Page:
[This is a post in our ongoing series looking at the themes raised by David Crump in his book Knocking on Heaven’s Door: A New Testament Theology of Petitionary Prayer. We began this series here.]
The phrase ‘in Jesus’ name’ is experienced by many of us as the (often long awaited) indicator that prayer has finally ended. Since it is so much more than that its true power and significance needs to be rescued. The Gospel of John helps us in that rescue.
Crump helpfully observes that with the way we use the language of prayer, or the way we might insist on setting or posture or other matters of ‘propriety’ we turn prayer into something that looks more like a magical incantation. No longer are we speaking honestly with our heavenly father and king. Rather we are stringing together the right phrases in the right way in an effort to move the spirits to do our bidding. There is nothing but hopelessness down that path.
This is what we do when we insist that for a prayer to ‘work’ we must end it with ‘in Jesus’ name’. In reality, the point is not the words we use but the spirit we bring.
All that Jesus did, he did in the name of his Father. That is, he lived and acted and spoke in complete submission to the Father. To pray ‘in Jesus’ name’ is to pray like Jesus lived, as completely sold out to and longing for his kingdom. The words we use do not matter.
As well, to pray in his name is to invoke his authority. The fact that we have the right in the first place to be standing in the presence of the Father is owed solely to Jesus’ past and present and ongoing intercession on our behalf. We come marked as his and so can expect that our prayers will be heard as his. These are both huge encouragements toward prayer, but do not require the use of particular words.
To pray ‘in Jesus’ name’ also implies that we come with Jesus’ sense of submission to the Father.
A difficulty in the gospel and letters of John is how he repeatedly speaks of praying ‘according to God’s will’. Some conclude that God’s will is fixed and that prayer is not something that shapes the future but is only a part of that will which God has fixed. Our prayer is as ordained as the results. For most of us, Crump included, this does not seem satisfying or biblically right. He hazards some suggestions as to how prayer and the Father’s will reconcile, but they are only satisfying when the mystery is allowed to stand. Scripture does not answer all the complications that life in the presence of an infinite, wise and eternal God will raise. Scripture tells me to pray, to ask for things, and to do so in submission to him and in the authority of his son. I cannot peer into the mystery of what effect such prayers have, but I have to believe that the God who presents them as genuine and effective means us to understand them that way. There is no ‘magic’ in prayer but there is mystery. We speak to a Father who effects our desires as he sees fit, and we trust him to do so. Using the phrase ‘in Jesus’ name’ helps us to remember that.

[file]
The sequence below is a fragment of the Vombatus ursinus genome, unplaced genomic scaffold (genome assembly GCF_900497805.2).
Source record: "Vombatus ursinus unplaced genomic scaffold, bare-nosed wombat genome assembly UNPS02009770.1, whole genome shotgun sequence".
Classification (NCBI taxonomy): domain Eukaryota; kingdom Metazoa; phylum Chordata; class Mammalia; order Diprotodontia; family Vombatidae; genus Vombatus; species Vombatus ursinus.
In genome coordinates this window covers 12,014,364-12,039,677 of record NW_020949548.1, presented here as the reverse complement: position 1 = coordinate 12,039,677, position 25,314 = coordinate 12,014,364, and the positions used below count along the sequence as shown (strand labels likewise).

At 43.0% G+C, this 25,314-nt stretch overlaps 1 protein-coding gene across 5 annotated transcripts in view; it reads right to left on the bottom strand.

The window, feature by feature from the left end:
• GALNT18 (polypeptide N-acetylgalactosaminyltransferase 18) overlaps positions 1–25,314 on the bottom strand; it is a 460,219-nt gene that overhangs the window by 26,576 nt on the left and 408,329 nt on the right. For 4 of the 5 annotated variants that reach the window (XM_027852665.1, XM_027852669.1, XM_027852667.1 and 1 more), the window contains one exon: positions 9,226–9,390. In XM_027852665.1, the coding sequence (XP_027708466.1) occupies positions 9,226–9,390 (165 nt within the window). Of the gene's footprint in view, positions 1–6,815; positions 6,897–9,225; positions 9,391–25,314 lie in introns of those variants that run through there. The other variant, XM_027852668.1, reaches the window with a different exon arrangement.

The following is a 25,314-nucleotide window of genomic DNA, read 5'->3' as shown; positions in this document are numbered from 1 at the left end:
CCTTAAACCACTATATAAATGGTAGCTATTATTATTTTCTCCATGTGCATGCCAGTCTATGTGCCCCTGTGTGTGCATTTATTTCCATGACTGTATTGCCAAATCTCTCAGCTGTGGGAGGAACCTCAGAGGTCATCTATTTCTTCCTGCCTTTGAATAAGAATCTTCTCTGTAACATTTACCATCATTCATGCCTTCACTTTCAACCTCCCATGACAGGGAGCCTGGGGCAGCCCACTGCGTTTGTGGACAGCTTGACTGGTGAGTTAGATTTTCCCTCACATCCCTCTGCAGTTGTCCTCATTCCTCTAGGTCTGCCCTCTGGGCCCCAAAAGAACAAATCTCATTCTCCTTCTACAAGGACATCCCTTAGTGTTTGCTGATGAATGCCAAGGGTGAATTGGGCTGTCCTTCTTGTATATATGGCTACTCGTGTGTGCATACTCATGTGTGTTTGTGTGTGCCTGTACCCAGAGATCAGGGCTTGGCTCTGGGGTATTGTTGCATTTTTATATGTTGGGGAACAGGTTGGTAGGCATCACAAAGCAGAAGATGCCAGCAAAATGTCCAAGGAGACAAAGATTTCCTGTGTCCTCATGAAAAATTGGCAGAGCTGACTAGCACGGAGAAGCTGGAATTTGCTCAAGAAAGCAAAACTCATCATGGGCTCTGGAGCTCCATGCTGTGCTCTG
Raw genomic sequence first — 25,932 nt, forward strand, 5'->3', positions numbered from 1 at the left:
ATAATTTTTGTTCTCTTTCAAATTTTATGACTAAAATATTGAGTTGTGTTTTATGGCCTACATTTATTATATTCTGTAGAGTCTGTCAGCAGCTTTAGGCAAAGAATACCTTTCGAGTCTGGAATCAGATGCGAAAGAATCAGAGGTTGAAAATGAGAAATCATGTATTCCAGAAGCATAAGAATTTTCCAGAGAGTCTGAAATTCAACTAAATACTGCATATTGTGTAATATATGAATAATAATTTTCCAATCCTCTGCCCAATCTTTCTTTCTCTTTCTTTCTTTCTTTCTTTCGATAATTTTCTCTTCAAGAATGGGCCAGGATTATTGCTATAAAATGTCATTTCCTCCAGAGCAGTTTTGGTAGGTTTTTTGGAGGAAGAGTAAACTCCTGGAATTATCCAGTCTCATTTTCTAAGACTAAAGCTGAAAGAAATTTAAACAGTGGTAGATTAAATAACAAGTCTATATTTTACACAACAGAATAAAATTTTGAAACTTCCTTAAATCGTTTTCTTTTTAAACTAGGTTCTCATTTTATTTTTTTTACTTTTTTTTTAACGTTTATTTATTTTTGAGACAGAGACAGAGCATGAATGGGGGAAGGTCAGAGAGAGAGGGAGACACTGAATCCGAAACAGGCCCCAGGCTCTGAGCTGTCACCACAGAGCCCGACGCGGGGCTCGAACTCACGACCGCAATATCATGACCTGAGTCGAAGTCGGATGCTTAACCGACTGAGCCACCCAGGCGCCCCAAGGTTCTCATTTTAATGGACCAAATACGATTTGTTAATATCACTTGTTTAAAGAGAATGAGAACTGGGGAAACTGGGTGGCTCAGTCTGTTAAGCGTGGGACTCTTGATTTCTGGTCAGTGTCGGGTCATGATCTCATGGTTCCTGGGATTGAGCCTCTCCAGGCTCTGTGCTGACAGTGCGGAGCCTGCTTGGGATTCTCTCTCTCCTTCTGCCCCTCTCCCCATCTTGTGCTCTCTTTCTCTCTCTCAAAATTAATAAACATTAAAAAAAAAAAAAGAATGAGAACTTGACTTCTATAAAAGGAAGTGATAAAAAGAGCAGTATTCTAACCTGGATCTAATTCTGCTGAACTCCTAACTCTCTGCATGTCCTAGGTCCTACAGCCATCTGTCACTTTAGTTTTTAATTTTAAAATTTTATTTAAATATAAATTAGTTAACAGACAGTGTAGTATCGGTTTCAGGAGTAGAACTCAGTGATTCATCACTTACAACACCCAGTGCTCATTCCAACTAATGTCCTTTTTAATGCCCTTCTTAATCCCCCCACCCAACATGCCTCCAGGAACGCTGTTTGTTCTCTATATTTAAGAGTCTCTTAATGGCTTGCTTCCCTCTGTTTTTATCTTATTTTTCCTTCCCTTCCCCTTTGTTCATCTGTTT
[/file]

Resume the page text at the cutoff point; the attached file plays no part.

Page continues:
There was a day not too long ago when I was in great distress and in a fairly public place. I found refuge on a low wall separated from the sidewalk by some bushes and trees. But I was still clearly visible, and clearly crying. A woman with a Bible saw me and kindly asked about my welfare. We spoke briefly and she asked if she could pray for me. It was one of the most beautiful experiences of my life. Hers was not a shy prayer; it was not a quiet prayer; it was not a timid prayer. She sensed every dimension of my need and lifted each up to God in turn, separating each with the urgent and vigorously spoken refrain, “In JESUS name!”
She was appealing to the Father on my behalf in the authority of the Son. I will never forget the power of that refrain, or the comfort it brought.